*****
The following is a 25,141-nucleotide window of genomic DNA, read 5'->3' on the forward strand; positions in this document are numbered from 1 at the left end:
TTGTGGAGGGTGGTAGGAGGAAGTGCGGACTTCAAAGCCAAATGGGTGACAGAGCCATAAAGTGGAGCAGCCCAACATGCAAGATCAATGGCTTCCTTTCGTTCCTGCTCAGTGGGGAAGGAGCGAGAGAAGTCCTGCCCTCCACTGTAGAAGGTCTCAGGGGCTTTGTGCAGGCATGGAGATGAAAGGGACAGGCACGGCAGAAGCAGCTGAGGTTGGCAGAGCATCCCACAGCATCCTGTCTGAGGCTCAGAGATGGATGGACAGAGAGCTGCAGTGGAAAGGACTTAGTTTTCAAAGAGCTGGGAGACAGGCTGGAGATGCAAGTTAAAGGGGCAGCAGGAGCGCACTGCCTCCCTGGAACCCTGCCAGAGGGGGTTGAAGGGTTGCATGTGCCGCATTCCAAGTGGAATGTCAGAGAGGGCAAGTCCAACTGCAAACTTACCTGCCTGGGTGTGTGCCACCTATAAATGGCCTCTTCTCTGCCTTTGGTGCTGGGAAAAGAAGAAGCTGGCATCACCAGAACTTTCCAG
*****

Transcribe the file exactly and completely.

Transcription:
The following is a 25,141-nucleotide window of genomic DNA, read 5'->3' on the forward strand; positions in this document are numbered from 1 at the left end:
TTGTGGAGGGTGGTAGGAGGAAGTGCGGACTTCAAAGCCAAATGGGTGACAGAGCCATAAAGTGGAGCAGCCCAACATGCAAGATCAATGGCTTCCTTTCGTTCCTGCTCAGTGGGGAAGGAGCGAGAGAAGTCCTGCCCTCCACTGTAGAAGGTCTCAGGGGCTTTGTGCAGGCATGGAGATGAAAGGGACAGGCACGGCAGAAGCAGCTGAGGTTGGCAGAGCATCCCACAGCATCCTGTCTGAGGCTCAGAGATGGATGGACAGAGAGCTGCAGTGGAAAGGACTTAGTTTTCAAAGAGCTGGGAGACAGGCTGGAGATGCAAGTTAAAGGGGCAGCAGGAGCGCACTGCCTCCCTGGAACCCTGCCAGAGGGGGTTGAAGGGTTGCATGTGCCGCATTCCAAGTGGAATGTCAGAGAGGGCAAGTCCAACTGCAAACTTACCTGCCTGGGTGTGTGCCACCTATAAATGGCCTCTTCTCTGCCTTTGGTGCTGGGAAAAGAAGAAGCTGGCATCACCAGAACTTTCCAG